- Title: JAPAN: Japan rings in the new year with 108 gongs
- Date: 31st December 2013
- Summary: TOKYO, JAPAN (JANUARY 1, 2014) (REUTERS) EXTERIOR OF HOMYOJI TEMPLE TOKYO, JAPAN (DECEMBER 31, 2013) (REUTERS) VARIOUS OF PRIESTS RINGING BELL TOKYO, JAPAN (JANUARY 1, 2014) (REUTERS) VARIOUS OF FAMILY WALKING UP STAIRS TO RING BELL VARIOUS OF PEOPLE RINGING BELL PRIEST OFFERING JAPANESE SAKE IN TENT PRIEST FILLING UP CUPS WITH JAPANESE SAKE VARIOUS OF PEOPLE OFFERING CASH AND DRINKING (SOUNDBITE) (Japanese) 21-YEAR-OLD, ERI MUKUNOKI, SAYING: "2013 didn't go so well for me and I was slightly depressed but I would like to pass 2014 with a smile." TEMPLE GOERS SAYING 'CHEERS! HAPPY NEW YEAR!' AND DRINKING SAKE
- Embargoed: 15th January 2014 12:00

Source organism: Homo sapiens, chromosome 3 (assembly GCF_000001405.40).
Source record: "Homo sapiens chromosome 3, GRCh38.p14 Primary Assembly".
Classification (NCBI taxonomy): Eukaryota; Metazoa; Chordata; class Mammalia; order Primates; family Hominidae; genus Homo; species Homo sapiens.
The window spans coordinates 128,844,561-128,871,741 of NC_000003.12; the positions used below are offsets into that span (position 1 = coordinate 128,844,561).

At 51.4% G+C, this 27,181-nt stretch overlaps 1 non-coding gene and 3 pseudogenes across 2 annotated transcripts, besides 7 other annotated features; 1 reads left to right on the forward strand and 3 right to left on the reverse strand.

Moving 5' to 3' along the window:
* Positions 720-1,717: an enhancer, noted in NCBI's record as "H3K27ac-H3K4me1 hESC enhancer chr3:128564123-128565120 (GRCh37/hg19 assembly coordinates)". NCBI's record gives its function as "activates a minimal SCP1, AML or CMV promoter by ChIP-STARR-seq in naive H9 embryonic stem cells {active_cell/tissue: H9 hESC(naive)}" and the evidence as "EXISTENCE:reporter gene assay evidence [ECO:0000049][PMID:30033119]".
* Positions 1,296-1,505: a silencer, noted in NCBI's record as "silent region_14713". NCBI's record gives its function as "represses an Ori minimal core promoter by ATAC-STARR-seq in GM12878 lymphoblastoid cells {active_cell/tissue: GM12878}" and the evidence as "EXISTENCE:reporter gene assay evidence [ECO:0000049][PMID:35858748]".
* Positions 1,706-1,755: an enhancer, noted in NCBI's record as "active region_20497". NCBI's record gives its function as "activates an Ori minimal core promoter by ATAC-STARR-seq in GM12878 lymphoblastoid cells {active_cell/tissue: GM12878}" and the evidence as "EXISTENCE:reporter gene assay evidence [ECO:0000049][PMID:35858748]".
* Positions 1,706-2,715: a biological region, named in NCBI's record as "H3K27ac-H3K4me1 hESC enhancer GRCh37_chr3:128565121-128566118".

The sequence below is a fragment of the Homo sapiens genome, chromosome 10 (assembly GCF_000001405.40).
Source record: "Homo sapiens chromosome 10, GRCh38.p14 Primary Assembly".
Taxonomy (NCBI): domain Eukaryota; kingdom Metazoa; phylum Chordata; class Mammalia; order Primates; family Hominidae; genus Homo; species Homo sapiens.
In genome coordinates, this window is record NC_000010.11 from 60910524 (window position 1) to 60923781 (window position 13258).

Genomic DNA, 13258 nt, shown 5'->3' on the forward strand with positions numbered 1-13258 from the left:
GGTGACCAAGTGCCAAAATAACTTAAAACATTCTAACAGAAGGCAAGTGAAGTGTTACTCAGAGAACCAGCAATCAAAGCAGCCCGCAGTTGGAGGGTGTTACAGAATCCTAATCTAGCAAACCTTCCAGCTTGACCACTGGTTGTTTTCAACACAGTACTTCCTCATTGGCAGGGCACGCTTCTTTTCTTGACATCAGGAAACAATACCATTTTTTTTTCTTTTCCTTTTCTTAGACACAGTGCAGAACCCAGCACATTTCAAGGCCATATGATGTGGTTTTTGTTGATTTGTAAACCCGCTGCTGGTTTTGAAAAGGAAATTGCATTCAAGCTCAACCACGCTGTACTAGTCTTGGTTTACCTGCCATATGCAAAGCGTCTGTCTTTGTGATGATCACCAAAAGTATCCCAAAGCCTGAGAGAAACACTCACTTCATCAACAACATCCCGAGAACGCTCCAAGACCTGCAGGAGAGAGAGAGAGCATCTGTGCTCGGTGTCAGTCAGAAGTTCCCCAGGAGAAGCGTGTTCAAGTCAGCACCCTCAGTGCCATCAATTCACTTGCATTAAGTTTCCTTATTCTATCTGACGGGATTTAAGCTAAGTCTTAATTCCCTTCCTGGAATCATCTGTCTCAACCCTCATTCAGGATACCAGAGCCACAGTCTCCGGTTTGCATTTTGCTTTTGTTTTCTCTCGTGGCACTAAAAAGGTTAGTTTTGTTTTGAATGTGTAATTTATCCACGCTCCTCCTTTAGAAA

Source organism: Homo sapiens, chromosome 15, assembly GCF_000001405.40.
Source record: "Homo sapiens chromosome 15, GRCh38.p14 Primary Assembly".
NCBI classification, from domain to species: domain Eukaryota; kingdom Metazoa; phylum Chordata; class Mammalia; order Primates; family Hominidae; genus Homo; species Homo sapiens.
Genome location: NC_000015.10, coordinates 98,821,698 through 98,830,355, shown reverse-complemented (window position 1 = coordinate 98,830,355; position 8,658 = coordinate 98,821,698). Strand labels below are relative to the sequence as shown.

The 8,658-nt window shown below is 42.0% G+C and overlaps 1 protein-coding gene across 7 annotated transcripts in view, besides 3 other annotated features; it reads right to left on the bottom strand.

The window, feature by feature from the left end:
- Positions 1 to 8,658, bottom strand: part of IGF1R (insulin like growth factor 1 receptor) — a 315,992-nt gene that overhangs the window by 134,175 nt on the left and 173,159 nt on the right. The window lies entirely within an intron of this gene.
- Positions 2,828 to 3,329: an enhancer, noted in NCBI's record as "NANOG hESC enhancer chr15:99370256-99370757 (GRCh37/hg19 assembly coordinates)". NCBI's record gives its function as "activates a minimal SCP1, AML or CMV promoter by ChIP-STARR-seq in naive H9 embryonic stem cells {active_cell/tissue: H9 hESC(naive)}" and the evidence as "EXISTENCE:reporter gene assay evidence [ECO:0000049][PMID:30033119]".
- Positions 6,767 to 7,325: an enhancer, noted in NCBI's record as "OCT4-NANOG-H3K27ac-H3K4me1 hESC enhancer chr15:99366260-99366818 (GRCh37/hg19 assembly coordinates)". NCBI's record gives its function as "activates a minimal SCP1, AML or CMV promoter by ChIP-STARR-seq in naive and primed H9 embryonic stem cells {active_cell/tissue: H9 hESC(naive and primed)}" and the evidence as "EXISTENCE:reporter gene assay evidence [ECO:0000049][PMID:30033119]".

- Location: Japan
- Country: Japan
- Topics: Arts / Culture / Entertainment / Showbiz
- Reuters ID: LVA2GY10WICGY2NWZ9QFO7UBDQFG
- Story Text: Temples across Japan rang their bells 108 times to welcome 2014 on Wednesday (January 1).
More than 400 people visited Homyoji temple in Tokyo to ring the bell, pray and drink Japanese sake.
According to Buddhism, the human condition suffers from 108 cravings.
The bells are rung to get rid of these cravings and achieve peace of mind, at least for the start of the year.
"2013 didn't go so well for me and I was slightly depressed but I would like to pass 2014 with a smile," said 21-year-old actress Eri Mukunoki.
According to the Japanese calendar, 2014 also marks the year of the horse.
In 2013, Japan's Nikkei stock average soared 57 percent, its biggest in more than 40 years.
The tailwind was provided by Prime Minister Shinzo Abe's aggressive economic stimulus which has been dubbed 'Abenomics'.
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